One summer afternoon, James was outside his RV, rearranging the gallery, whistling, when the park owner came up to him. Months ago, he had asked James about the beaverwood and James told him he enjoyed collecting interesting pieces. Back then, the owner gave him a strange look.
His look now was different. He told James the wood had to go, It was becoming an eyesore. James asked how so and the owner stumbled in response. James pointed out some real eyesores in the park, the year round, collapsed nativity scenes, the disused carpentry set-up and five rusted barbecues leaning against a rig. The owner waved it all away. The beaverwood had to go or James had to go.
It was an astonishing sight to behold to see James drive his Honda out of the park with beaverwood stuffed in the back seat, coming out the trunk, strapped down on the roof rack. He didn’t leave a stick behind and figured he’s just find a free place to camp for the summer and what to do with the beaverwood later.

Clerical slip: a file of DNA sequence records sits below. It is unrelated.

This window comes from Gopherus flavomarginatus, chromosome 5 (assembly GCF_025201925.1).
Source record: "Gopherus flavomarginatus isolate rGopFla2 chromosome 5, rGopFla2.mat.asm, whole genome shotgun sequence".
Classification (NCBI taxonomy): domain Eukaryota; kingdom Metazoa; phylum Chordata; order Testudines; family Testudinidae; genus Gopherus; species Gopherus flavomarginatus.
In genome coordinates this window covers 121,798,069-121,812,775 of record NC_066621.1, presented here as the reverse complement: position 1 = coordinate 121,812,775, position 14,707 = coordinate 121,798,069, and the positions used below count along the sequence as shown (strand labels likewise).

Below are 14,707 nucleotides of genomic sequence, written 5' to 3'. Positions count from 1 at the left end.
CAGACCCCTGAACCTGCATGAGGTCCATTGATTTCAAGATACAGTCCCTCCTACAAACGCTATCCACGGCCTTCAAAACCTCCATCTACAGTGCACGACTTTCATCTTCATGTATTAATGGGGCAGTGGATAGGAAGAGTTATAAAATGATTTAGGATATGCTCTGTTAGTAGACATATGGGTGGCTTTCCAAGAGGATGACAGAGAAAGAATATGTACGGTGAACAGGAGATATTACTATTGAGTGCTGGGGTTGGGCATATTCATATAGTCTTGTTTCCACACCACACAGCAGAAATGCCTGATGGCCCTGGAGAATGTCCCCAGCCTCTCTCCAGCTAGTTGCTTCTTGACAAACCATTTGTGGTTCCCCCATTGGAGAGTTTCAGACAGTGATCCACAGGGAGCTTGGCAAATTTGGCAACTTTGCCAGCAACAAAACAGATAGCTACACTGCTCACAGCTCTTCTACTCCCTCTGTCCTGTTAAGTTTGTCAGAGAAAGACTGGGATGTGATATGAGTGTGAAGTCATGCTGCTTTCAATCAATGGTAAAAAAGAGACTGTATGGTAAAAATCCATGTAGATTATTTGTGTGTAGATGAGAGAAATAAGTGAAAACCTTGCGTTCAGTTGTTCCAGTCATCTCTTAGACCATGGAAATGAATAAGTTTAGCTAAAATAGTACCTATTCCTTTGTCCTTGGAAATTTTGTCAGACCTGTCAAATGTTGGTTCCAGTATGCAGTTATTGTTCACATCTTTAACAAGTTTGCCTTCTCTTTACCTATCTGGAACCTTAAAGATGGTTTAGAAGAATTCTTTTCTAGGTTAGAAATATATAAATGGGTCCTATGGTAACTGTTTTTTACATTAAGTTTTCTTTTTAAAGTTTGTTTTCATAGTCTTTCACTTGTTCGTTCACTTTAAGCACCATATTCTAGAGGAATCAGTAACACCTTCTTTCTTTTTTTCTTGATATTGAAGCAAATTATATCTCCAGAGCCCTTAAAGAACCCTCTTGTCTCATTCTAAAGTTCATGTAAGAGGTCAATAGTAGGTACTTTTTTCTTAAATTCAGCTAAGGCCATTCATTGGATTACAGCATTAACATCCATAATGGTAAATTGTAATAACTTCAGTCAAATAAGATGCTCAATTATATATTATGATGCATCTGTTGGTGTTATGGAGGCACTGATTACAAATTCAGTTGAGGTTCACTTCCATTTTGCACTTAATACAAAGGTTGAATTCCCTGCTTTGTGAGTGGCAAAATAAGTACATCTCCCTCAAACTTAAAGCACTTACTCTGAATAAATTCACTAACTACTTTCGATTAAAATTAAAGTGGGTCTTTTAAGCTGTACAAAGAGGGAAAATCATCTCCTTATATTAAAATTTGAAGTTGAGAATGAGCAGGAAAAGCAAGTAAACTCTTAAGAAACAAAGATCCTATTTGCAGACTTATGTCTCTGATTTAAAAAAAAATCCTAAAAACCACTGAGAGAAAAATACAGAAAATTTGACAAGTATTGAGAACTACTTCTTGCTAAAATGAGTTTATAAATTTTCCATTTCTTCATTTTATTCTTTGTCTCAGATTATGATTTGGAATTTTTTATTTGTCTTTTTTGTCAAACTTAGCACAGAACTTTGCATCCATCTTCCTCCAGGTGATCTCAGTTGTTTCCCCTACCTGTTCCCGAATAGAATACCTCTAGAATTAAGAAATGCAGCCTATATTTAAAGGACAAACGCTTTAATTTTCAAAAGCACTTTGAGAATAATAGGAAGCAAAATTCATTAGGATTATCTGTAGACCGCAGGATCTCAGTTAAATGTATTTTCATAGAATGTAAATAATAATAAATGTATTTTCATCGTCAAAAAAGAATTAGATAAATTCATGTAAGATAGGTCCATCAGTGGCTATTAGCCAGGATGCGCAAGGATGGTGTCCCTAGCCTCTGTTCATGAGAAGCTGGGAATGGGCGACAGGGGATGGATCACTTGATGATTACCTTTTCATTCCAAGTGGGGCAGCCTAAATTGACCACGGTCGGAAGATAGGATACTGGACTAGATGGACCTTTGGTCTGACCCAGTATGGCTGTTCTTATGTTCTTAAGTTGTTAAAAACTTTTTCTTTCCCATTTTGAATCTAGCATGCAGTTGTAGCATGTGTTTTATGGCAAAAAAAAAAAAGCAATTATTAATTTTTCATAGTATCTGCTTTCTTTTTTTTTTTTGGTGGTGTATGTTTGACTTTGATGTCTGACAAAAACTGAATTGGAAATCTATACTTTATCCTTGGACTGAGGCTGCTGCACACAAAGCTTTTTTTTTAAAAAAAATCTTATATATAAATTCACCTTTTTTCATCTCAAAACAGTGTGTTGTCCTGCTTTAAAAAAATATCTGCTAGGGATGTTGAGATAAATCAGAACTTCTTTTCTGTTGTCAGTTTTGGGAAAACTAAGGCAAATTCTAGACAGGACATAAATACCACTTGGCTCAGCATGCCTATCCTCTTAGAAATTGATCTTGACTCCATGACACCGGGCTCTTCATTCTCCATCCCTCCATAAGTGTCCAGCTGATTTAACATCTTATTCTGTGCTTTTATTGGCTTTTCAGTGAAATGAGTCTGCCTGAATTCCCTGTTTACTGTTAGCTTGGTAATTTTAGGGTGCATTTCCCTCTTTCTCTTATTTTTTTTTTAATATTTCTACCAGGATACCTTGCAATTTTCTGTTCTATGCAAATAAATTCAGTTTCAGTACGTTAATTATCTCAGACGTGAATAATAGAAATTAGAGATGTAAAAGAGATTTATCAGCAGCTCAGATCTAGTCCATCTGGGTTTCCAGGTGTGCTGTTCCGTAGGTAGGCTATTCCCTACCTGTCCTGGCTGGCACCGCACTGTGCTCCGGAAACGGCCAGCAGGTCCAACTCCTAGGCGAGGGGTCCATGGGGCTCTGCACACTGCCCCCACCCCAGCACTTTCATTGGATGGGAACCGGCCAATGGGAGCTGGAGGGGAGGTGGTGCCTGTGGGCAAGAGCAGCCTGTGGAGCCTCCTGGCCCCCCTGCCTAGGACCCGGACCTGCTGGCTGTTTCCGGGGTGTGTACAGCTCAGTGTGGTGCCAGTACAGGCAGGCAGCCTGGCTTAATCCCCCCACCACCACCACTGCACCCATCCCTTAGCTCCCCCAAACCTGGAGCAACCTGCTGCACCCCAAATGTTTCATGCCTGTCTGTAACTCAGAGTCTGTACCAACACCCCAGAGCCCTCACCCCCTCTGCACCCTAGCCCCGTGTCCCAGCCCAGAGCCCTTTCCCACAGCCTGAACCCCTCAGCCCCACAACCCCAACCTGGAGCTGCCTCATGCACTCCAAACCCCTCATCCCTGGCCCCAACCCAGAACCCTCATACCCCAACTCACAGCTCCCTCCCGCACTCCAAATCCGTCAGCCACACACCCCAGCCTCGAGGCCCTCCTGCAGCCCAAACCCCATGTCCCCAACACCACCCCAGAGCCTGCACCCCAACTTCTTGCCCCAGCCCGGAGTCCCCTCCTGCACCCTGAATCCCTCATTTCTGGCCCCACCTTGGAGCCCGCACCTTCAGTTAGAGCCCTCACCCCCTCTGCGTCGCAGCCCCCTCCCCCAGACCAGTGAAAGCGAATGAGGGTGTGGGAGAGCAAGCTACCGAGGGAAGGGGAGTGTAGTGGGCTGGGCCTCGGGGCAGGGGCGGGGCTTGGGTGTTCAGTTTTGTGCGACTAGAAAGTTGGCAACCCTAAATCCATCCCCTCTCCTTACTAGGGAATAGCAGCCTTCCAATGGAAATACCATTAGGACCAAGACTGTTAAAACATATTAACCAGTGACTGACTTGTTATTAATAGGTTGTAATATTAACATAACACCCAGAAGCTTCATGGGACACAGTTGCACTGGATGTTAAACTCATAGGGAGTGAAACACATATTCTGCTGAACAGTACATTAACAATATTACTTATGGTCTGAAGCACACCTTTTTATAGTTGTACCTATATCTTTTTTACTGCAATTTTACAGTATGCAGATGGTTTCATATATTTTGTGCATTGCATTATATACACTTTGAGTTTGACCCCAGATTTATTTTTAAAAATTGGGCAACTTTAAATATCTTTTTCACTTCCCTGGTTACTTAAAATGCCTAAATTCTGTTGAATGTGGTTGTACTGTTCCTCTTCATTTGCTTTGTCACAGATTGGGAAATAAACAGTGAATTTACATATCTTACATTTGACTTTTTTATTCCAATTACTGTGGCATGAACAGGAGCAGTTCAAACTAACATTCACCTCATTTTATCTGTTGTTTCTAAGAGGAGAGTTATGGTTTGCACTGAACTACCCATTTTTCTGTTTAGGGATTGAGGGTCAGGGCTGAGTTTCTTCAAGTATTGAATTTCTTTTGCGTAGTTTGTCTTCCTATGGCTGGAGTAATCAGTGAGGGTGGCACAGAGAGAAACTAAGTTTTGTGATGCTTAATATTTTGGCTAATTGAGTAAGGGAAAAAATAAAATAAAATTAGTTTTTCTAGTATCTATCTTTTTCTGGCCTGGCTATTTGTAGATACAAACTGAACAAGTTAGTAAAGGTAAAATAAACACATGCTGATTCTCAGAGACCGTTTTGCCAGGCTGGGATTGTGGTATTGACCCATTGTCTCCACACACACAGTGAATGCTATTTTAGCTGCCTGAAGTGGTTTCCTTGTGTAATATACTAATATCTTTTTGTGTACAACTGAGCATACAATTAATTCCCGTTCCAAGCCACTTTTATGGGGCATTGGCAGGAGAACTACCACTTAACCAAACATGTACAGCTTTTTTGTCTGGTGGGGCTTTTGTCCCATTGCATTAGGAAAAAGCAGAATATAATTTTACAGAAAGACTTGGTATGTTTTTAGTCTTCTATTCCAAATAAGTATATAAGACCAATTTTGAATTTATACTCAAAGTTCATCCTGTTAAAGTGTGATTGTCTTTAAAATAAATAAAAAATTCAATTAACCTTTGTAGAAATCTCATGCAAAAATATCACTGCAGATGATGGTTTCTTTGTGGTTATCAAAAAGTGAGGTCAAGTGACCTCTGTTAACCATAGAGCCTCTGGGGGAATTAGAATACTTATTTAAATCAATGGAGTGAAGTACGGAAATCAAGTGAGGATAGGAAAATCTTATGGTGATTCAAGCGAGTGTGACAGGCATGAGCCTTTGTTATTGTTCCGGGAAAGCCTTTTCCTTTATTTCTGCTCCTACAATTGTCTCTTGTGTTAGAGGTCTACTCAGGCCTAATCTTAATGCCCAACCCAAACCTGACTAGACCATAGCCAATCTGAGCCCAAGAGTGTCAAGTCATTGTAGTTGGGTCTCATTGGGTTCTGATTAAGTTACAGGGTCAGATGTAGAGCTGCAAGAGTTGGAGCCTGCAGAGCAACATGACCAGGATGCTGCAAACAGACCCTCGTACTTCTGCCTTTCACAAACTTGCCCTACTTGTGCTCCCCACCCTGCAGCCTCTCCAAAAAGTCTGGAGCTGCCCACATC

That’s how James’ Honda ended up at the boat ramp. He’d seen it before while collecting and thought even then it might be a good place to camp near a river and really get to know a river. He might get a few answers from the river. Hell, it worked for Siddhartha and Huck Finn!
He’d stay for a couple of months and devise a plan for new housing when hard rain arrived. At one point, he knew he’d have to return to the world and face the faces he never wanted to see again. He was caught in a story he didn’t want to live.
It begs the question: how do you live your own story when others think they already have one written one for you, their first draft of story, riddled with errors, and badly in need of revision?
James took a run at the question every now and then and he always came up with the same answer: you build one, you keep building it with what you have around you, with what is innate, you rebuild even when sometimes the story gets washed away or torn down.
In other words, you build your story like the way beavers build their dams and lodges, in silence, off to the sides. You model the way beavers live. They are not mindless. They are mindful, attuned, in tune with nature.
But oh my…James did much more than just model. He did more than merely emulate.